Steven Spielberg takes on the Cold War with a stately, sentimental thriller that gurgles along with quiet intensity, only occasionally finding a real spark of energy. Most intriguing, and important, is the way the film refuses to indulge in the usual moralising, allowing its characters to be complex and confused as they try to do the right thing. Even the Russians are depicted as real people rather than shady villains. And this makes what happens utterly riveting.
Set in 1957 New York, the story centres on lawyer James Donovan (Tom Hanks), who is hired to represent Rudolf Abel (Mark Rylance) as he is tried for being a Soviet spy. But James is fighting a losing battle against a culture that's determined to convict Rudolf, regardless of the evidence against him. Three years later, an American U-2 spy plane is shot down over Russia, and its pilot Gary Powers (Austin Stowell) captured. So now James is drafted in by the CIA to negotiate a swap: Rudolf for Gary. He heads to Berlin to orchestrate the hand-off, and there decides that he also wants the East Germans to free an American student (Will Rogers) who was wrongfully detained as the Berlin Wall was being built.
Donovan was a remarkable man who tirelessly went far beyond the call in everything he did. He's also a terrific movie character, and Hanks plays him with deadpan honesty, adding shadings to every scenes that make him easy to identify with. This is a likeable person who represents today's political ideal: a tenacious man who ignores partisan politics to do the right thing. The characters around him are less developed, although Rylance offers some strong support as an honest, perceptive man who accepts his fate with dignity. And Ryan has some pointed moments as Donovan's observant wife. All of the actors benefit from the strong screenplay by Joel and Ethan Coen and Matt Charman, which stirs plenty of edgy humour into the Cold War tensions.
Continue reading: Bridge Of Spies Review
Eddie Mannix is a fixer who works in Hollywood where he tames celebrities and keeps theirs, and movie studios', secrets out of the press - no matter how big the story. It's not the easiest job in the world, and it's certainly not always the most morally fulfilling, but it's about to get a whole lot harder when one studio, Capitol Pictures, presents him with a major problem the likes of which could be career destroying. They're working on a huge production epic entitled 'Hail, Caesar!' starring Hollywood sensation Baird Whitlock, but things go particularly awry when he is kidnapped and held for ransom by a mysterious group known only as The Future. They want $100,000, and after 24 hours, the studio aren't looking any more hopeful. Mannix enlists a feisty and beautiful female star to procure the money, while Whitlook finds himself in a most unusual situation.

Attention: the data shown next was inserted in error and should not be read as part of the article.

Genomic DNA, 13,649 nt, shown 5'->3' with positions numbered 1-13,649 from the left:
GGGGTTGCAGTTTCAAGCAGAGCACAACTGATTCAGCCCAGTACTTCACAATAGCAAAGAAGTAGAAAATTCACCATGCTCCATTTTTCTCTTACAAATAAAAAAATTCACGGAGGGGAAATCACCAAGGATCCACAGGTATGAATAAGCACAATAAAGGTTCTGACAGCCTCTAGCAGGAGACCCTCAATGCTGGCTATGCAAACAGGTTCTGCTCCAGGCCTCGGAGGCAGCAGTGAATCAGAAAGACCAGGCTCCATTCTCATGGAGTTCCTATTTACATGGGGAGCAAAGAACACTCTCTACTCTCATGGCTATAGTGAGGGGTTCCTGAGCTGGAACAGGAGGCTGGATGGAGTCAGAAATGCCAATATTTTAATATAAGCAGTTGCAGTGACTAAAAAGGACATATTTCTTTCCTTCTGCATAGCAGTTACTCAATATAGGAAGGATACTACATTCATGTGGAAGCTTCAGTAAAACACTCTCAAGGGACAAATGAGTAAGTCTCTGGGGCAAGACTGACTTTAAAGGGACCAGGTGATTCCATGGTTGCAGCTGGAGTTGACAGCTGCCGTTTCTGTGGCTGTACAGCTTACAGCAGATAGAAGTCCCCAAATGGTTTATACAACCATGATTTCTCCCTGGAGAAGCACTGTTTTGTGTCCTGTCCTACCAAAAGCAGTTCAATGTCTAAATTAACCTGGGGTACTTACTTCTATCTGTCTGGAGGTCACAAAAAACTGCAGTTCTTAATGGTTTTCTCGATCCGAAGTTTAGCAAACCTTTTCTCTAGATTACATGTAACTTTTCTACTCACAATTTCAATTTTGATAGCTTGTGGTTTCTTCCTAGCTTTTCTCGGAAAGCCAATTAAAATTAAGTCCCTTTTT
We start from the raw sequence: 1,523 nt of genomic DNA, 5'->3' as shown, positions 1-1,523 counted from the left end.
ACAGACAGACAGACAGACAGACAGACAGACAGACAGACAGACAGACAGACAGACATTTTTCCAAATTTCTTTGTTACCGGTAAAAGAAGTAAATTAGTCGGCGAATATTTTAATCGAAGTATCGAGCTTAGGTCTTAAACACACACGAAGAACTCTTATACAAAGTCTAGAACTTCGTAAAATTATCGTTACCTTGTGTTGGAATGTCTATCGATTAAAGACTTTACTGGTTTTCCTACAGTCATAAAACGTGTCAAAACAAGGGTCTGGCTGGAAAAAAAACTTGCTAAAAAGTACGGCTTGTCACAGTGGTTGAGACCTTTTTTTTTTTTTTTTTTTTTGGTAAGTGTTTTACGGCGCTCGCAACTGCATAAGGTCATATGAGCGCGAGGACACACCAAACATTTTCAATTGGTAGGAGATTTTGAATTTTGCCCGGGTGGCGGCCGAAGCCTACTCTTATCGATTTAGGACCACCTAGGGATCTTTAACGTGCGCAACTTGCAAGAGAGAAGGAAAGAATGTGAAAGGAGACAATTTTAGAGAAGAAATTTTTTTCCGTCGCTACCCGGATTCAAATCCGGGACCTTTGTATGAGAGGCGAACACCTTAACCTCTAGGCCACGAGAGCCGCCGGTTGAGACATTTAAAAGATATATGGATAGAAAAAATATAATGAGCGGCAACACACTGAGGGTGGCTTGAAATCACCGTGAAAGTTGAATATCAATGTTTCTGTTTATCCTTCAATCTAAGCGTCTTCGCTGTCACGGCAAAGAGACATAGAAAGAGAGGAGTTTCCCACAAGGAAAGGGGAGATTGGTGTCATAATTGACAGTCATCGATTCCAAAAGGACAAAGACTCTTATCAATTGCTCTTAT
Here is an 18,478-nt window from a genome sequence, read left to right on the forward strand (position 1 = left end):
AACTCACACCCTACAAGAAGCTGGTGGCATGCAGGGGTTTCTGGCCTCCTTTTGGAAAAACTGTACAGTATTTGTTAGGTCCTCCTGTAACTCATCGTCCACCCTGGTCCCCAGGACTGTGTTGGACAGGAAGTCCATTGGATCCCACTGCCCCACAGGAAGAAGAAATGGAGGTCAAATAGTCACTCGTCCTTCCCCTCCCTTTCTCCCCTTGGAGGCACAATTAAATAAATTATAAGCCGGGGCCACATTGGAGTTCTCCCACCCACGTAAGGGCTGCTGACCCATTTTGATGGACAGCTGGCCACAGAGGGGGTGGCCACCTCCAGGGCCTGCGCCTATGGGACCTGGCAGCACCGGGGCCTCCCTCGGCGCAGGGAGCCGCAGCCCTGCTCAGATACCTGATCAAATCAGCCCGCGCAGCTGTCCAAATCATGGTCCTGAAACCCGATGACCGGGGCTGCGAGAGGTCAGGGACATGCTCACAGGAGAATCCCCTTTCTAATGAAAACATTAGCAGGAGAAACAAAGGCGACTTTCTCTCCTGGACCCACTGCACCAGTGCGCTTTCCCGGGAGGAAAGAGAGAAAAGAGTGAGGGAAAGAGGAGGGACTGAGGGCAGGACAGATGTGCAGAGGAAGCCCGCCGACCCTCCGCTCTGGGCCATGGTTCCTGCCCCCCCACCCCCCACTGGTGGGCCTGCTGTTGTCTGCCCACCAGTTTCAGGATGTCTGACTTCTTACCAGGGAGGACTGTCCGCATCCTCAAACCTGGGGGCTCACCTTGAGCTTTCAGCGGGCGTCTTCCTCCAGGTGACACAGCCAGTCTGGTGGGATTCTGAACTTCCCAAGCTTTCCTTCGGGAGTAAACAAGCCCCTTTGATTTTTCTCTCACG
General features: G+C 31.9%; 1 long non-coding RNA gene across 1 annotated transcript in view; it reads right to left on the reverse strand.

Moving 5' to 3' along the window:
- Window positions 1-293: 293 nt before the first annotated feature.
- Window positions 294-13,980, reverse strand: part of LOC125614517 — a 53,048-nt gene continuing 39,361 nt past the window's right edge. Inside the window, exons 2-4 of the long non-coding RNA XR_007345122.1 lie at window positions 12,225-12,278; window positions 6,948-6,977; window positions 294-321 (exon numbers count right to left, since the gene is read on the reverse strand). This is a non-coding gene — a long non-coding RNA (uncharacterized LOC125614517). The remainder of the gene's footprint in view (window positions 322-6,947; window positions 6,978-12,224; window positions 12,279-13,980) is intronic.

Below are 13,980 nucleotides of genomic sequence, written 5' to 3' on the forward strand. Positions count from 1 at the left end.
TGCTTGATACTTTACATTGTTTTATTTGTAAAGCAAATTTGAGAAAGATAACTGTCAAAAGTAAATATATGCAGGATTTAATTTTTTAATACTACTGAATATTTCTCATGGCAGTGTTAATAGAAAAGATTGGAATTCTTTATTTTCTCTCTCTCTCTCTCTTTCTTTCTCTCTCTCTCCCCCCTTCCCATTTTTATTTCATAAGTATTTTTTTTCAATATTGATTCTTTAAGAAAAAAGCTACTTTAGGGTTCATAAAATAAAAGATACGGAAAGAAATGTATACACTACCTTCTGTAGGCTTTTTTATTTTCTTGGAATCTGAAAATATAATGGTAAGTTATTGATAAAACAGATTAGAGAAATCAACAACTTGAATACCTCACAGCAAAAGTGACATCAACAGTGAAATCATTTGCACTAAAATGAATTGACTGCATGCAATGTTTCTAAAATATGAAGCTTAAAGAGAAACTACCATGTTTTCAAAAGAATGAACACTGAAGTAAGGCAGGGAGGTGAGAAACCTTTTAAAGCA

Continue: Hail, Caesar! Trailer
Tom Hanks, speaking in a recent interview, discussed working with the Coen brothers and Steven Spielberg on ‘Bridge of Spies’.
For Bridge of Spies, Tom Hanks was given the opportunity to work with the Coen brothers and Steve Spielberg. Hanks may be a global superstar, as much admired for his warmth and personality as he is for his diverse acting, but in a recent interview he revealed he was still delighted at being given the opportunity to work with the well-respected screenwriters and the legendary director.
Tom Hanks and Steven Spielberg during filming for Bridge of Spies.
'Dheephan' was the surprise winner of the Palme d'Or at the Cannes Film Festival.
The Cannes Film Festival jury headed by the Coen brothers and including Jake Gyllenhaal and Sienna Miller has awarded Jacques Audiard the Palme d'Or for his movie Dheepan. The gritty drama tells the story of refugees fleeing post-civil war Sri Lanka.
Jacques Audiard won the Palme d'Or for his gritty drama Dheepan
Elsewhere, holocaust drama Son of Saul won the Grand Prix - essentially the runner-up prize - while Vincent Lindon won Best Actor and Rooney Mara and Emmanuelle Bercot shared Best Actress.
Continue reading: Coen Brothers And Co Choose 'Dheepan' As Palme D'Or Winner
The Coen brothers mocked Netflix at the Cannes Film Festival jury press conference.
US film directors Joel and Ethan Coen mocked the influence of streaming services in the movie industry at a press conference for this year's Cannes Film Festival. The Coen brothers head the jury for the annual event, with Jake Gyllenhaal, Sienna Miller and Sophie Merceau also on the panel.
The Coen brothers head the jury at the Cannes Film Festival
Asked at the presser about the recent surge of film companies like Netflix, Joel gave a rather deadpan response.
Continue reading: Coen Brothers Mock Streaming Services At Cannes Press Conference
The Coen brothers are returning to the Cannes Film Festival to head the jury.
Joel and Ethan Coen are to serve as co-presidents of the 68th Cannes Film Festival jury. The official line-up and jury will be announced in April while the festival takes place May 13-24.